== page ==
All Things Considered

Weekdays 4-6:30PM; M,W,F at 7PM and Weekends at 5PM
  • Hosted by Allisa Chang, Audie Cornish, Mary Louise Kelly and Ari Shapiro
  • Local Host Bryan Bartlett

Since its debut in 1971, All Things Considered has delivered in-depth reporting and transformed the way listeners understand current events and view the world.

Every weekday, hosts Allisa Chang, Audie Cornish, Mary Louise Kelly and Ari Shapiro present two hours of breaking news mixed with compelling analysis, insightful commentaries, interviews, and special -- sometimes quirky -- features.

Michel Martin hosts on Saturdays and Sundays.

Conditions are deteriorating at a camp in Syria where thousands of families of ISIS members are being held. There's little medical care or aid and people are getting more violent and desperate.

Nuking the Moon is a new book that chronicles the history of unusual confidential military projects.

Binyavanga Wainaina, one of Africa's best-known writers and gay rights activists, died Tuesday at 48. NPR's Audie Cornish talks with Kenyan blogger and journalist James Murua about Wainaina's legacy.

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New documents out tonight provide new details about what Michael Cohen, the president's former attorney, told Congress behind closed doors this March. Cohen already admitted publicly that he misled Congress about the timing of a Trump Tower project in Moscow. He is currently in federal prison serving a three-year sentence. Tonight's revelations have to do with who Cohen says told him to lie and why.

NPR's Tim Mak joins us now from Capitol Hill with details. Hey, Tim.

TIM MAK, BYLINE: Hey there.

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The toddler looking up at Dr. Melanie Seifman in her Washington, D.C., exam room seems a little dazed.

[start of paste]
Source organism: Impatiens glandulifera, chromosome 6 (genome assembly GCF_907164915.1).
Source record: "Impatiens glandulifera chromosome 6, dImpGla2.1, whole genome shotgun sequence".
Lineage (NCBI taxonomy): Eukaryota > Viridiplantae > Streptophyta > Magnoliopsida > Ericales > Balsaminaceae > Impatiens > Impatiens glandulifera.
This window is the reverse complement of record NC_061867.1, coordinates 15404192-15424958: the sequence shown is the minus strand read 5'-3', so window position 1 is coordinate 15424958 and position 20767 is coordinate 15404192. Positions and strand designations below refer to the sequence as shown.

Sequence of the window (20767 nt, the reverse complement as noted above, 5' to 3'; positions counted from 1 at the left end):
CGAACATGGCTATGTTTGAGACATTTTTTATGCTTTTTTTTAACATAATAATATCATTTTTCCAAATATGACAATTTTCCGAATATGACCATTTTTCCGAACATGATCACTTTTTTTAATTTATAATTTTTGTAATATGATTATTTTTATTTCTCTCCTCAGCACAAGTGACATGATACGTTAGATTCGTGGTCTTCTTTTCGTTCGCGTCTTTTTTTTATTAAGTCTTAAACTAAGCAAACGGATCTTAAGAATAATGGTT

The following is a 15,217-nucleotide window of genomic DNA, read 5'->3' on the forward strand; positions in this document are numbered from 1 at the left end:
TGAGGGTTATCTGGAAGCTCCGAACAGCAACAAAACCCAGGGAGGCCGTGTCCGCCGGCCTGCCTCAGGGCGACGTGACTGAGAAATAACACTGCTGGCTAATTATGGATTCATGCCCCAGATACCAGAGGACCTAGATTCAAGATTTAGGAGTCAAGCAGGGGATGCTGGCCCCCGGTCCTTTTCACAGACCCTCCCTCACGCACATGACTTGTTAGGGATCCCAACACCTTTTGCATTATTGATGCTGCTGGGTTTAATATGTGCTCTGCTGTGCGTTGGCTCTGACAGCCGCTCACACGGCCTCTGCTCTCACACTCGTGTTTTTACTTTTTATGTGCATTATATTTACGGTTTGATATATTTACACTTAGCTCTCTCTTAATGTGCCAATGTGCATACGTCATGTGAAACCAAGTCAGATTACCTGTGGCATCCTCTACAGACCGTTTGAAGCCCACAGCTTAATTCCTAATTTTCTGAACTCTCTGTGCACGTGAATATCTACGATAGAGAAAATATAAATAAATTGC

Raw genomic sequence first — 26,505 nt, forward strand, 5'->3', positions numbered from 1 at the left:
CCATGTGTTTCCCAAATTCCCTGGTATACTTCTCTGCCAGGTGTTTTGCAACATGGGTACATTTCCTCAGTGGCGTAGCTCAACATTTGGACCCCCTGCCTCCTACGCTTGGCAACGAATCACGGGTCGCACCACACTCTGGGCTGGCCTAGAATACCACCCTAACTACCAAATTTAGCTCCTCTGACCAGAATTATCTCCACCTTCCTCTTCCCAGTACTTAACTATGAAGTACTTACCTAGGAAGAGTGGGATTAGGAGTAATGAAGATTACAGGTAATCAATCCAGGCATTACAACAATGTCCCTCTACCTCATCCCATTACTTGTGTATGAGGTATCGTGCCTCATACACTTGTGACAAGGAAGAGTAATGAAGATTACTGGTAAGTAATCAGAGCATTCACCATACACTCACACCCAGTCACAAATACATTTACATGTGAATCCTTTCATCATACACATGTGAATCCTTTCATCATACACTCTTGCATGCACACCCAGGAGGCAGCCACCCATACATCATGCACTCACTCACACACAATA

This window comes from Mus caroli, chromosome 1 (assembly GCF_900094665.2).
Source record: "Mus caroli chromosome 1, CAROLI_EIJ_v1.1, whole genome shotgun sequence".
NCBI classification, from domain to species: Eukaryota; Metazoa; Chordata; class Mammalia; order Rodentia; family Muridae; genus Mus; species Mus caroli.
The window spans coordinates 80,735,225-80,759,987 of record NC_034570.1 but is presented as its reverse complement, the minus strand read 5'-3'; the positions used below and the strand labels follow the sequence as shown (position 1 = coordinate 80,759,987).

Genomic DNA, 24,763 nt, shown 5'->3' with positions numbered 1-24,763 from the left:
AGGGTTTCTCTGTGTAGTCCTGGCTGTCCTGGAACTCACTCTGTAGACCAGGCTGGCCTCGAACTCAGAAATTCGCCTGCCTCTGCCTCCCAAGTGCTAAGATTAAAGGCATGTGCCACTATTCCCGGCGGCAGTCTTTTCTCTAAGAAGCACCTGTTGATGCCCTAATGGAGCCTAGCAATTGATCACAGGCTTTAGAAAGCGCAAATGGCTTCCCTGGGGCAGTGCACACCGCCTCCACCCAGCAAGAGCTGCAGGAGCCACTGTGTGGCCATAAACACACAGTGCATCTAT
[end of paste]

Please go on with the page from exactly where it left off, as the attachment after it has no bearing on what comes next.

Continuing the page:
It could be because she just woke up from a nap at daycare. It could be that she remembers the shots she got last time, and she knows what's coming.

The little girl is catching up on some vaccines she's behind on: missing doses of the DTaP and polio vaccines. She's over two years old — both of those shots are supposed to happen at a baby's six-month check up.

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The surprise announcement started this way.

(SOUNDBITE OF COMMENCEMENT ADDRESS)

The four friends who make up the band Charly Bliss have grown a lot since they first met at summer camp as teenagers. The band's latest album, Young Enough, out now, was born out of growing pains.

Lead vocalist Eva Hendricks says the songs on this album were inspired by bad relationships — the kind that consume you and chip away at you until there's none of you left. The songs explore the crippling need to be liked — even if it means losing yourself in the process.

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This is ALL THINGS CONSIDERED from NPR News. I'm Michel Martin.

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To hear more about the White House plan, we turn now to White House spokesperson Adam Kennedy. Welcome to ALL THINGS CONSIDERED.

ADAM KENNEDY: Thank you for having me on.

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In 1914, Russia was on the brink of war, and Albert Einstein was on the brink of proving his theory of relativity.

These two threads intertwine in a new novel called A Bend in the Stars. The story centers on Vanya and Miri, Jewish siblings who might be able to avoid Vanya's certain death on the front lines — if he can prove that gravity bends light.

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